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World War II Enemy Alien Control Program Overview

Brief Overview of the World War II Enemy Alien Control Program

Immediately after the bombing of Pearl Harbor, President Roosevelt issued Presidential Proclamations 2525, 2526, and 2527 to authorize the United States to detain allegedly potentially dangerous enemy aliens. The FBI and other law enforcement agencies arrested thousands of suspected enemy aliens, mostly individuals of German, Italian, or Japanese ancestry, living throughout the United States.

The Department of Justice oversaw the processing of the cases and the internment program. Although many were released or paroled after hearings before a local alien enemy hearing board, for many the adversarial hearings resulted in internment that, in a few cases, lasted beyond the end of World War II. Of those interned, there was evidence that some had pro-Axis sympathies. Many others were interned based on weak evidence or unsubstantiated accusations of which they were never told or had little power to refute. Often families, including naturalized or American-born spouses and children, of those interned voluntarily joined them in internment.

Furthermore, on the basis of hemispheric security, the United States offered to intern allegedly dangerous enemy aliens living in Latin American countries and even recommended which enemy aliens should be interned. Over fifteen Latin American countries accepted the offer and eventually deported a total of over 6,600 individuals of Japanese, German, and Italian ancestry, along with some of their families, to the U.S. for internment. Few, if any, of those deported received any sort of a hearing so many did not know the specific reasons for their deportation. Often these individuals were deported based on hearsay or for other political reasons.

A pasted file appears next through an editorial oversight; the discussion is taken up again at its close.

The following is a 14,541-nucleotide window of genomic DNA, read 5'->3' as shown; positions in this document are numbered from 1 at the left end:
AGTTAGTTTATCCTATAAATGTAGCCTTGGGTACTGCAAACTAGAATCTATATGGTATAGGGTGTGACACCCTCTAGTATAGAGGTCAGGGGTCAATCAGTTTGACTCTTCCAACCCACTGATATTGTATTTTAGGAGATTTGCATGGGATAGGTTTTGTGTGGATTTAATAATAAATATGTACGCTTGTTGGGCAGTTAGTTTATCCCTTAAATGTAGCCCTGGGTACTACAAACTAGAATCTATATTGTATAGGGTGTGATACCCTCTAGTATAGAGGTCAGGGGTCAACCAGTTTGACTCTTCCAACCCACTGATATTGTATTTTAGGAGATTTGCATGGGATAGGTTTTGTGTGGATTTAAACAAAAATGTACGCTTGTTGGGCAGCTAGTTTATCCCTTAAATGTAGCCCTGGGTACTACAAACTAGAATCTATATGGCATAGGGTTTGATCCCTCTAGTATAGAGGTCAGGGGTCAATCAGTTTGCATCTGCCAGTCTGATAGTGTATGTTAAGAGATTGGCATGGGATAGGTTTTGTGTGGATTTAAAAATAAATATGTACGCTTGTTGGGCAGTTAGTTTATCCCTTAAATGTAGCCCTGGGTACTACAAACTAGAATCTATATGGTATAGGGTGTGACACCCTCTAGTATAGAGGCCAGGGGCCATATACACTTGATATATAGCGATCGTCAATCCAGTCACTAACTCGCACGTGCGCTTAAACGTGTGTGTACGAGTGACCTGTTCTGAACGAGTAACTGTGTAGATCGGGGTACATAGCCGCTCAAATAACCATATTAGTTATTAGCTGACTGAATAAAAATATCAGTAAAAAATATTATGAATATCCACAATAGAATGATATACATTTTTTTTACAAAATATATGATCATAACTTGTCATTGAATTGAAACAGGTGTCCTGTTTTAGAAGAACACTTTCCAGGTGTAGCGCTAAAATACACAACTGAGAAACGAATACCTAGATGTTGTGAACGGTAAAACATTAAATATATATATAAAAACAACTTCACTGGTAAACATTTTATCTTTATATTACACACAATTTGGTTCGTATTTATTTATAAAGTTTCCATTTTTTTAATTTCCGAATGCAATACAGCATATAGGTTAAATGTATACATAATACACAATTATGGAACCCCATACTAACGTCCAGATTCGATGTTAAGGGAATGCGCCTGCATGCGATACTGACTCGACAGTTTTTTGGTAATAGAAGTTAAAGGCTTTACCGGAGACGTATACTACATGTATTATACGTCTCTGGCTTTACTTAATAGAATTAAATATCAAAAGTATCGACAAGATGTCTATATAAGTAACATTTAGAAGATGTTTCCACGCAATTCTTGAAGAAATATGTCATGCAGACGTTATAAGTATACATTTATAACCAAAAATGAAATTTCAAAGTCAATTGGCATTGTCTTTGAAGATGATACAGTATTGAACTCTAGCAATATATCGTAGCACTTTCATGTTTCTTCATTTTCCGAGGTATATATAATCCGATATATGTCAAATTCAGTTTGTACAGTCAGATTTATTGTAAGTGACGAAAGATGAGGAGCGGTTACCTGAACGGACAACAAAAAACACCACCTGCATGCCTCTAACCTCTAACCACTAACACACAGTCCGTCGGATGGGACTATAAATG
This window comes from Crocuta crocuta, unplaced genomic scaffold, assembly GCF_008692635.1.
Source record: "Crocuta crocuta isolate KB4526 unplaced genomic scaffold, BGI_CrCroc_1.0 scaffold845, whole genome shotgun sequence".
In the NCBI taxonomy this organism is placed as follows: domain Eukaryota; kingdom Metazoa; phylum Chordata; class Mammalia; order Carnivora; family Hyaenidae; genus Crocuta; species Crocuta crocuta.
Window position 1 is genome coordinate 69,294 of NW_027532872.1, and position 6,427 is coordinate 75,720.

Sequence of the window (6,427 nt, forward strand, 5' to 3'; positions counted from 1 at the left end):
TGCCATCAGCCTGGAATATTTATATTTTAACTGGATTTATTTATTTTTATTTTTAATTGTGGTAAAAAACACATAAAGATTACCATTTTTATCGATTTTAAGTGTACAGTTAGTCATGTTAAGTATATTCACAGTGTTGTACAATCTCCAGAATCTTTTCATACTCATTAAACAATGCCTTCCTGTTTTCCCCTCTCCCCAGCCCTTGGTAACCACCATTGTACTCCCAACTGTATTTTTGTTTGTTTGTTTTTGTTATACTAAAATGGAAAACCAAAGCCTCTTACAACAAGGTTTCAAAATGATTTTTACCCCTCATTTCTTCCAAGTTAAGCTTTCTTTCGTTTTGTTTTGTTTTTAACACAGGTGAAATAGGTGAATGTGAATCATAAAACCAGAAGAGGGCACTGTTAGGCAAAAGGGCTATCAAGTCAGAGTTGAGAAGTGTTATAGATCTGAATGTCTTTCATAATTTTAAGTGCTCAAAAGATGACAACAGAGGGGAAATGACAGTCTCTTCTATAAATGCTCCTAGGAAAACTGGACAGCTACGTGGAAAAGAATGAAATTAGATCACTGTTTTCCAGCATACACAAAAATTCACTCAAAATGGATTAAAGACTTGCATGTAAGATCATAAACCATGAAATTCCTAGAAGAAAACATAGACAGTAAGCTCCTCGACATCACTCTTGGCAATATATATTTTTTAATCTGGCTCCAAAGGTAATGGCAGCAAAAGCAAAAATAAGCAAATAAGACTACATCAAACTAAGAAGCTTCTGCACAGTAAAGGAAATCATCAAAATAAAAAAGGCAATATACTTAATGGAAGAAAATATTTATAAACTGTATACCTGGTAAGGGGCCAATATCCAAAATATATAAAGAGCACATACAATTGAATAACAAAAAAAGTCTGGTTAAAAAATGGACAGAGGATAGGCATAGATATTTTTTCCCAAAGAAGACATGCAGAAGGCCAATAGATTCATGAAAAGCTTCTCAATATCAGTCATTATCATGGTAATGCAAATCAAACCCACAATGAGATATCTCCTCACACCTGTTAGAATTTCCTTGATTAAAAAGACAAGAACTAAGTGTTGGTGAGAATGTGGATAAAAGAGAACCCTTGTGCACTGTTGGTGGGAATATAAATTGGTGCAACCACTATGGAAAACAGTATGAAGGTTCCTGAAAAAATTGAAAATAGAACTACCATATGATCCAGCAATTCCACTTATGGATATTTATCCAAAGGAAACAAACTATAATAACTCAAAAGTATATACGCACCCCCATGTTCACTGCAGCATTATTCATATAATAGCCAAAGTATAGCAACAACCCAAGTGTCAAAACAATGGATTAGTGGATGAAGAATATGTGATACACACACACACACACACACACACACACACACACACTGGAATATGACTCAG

By the end of the war, over 31,000 suspected enemy aliens and their families, including a few Jewish refugees from Nazi Germany, had been interned at Immigration and Naturalization Services (INS) internment camps and military facilities throughout the United States. Some of these internment locations included Sharp Park Detention Station, California; Kooskia Internment Camp, Idaho; Fort Missoula Internment Camp, Montana; Fort Stanton Internment Camp and Santa Fe Internment Camp in New Mexico; Ellis Island Detention Station, New York; Fort Lincoln Internment Camp, North Dakota; Fort Forrest, Tennessee; and Crystal City Internment Camp, Kenedy Detention Station, and Seagoville Detention Station in Texas.

Not all remained in internment for the entire war. The Department of Justice reviewed individual internee cases and granted parole to some of the internees. Several thousand internees chose to or were forced to repatriate to the country of their nationality, Italy, Germany or Japan. Some pursued legal means to fight for due process, avoid repatriation, and be released. With the end of the war, the government continued to repatriate some of the internees, but also began releasing those no longer deemed as dangerous. It took several years to dismantle the internment program. By 1948, the Department of Justice closed the last internment camp and released the remaining few internees.

 Along with detainment and internment, the U.S. also implemented the Individual Exclusion Program under the authority of Executive Order 9066 to exclude individuals of German, Italian and Japanese ancestry, including American citizens, from designated military zones. While the War Department considered thousands for exclusion, it only issued exclusion orders for several hundred individuals. Many enemy aliens living in military zones and elsewhere in America were subject to curfews and other restrictions on their conduct. 

Records in NARA's custody related to World War II enemy alien control programs are located in several different record groups, including:

In addition, the FBI makes some records related World War II alien enemy custodial detention available through their electronic reading room.

Search the National Archives Catalog for Descriptions of Related Records at National Archives